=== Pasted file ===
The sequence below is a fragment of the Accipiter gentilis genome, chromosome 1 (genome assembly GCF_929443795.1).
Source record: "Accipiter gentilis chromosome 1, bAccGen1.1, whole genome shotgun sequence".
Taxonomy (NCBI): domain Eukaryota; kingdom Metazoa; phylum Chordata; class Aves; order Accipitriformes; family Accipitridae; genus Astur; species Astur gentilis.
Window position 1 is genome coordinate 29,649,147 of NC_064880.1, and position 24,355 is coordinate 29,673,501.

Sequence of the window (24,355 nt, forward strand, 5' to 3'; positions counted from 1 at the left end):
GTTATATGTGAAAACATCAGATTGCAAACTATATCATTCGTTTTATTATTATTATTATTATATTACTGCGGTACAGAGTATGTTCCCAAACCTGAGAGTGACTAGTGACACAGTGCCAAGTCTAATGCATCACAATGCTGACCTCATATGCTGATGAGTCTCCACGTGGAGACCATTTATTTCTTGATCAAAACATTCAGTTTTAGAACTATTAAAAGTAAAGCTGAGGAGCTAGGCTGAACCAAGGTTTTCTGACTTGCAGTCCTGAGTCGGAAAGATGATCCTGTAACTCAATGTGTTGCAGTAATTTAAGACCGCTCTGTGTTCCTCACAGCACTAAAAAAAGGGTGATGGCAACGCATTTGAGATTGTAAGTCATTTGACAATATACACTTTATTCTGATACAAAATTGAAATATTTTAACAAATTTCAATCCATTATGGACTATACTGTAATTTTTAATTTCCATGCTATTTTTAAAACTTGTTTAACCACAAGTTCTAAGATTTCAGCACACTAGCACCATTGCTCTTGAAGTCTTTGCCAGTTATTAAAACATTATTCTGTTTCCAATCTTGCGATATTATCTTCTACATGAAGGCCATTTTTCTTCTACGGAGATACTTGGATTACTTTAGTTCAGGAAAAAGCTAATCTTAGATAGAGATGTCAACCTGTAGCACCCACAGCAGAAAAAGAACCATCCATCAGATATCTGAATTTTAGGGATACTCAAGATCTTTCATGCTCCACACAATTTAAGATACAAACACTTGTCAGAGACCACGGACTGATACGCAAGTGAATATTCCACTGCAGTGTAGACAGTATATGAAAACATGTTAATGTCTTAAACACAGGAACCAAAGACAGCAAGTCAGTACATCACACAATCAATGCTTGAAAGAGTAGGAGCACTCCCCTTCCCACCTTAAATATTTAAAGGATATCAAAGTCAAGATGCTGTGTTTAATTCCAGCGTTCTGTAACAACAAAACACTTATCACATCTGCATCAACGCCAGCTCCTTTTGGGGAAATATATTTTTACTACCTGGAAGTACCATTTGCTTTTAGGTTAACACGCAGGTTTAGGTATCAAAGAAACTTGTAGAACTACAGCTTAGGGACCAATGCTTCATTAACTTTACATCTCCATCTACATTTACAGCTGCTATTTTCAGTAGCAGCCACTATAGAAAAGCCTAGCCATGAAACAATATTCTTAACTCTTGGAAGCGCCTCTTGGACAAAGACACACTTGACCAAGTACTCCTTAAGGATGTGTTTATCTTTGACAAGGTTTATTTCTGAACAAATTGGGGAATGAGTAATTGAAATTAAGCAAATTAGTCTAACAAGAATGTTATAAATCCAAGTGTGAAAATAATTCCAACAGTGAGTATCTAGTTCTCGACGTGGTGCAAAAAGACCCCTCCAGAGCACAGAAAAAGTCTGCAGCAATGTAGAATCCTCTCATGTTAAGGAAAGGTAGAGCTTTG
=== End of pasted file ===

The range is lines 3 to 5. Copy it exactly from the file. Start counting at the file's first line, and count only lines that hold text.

Taxonomy (NCBI): domain Eukaryota; kingdom Metazoa; phylum Chordata; class Aves; order Accipitriformes; family Accipitridae; genus Astur; species Astur gentilis.
Window position 1 is genome coordinate 29,649,147 of NC_064880.1, and position 24,355 is coordinate 29,673,501.

Sequence of the window (24,355 nt, forward strand, 5' to 3'; positions counted from 1 at the left end):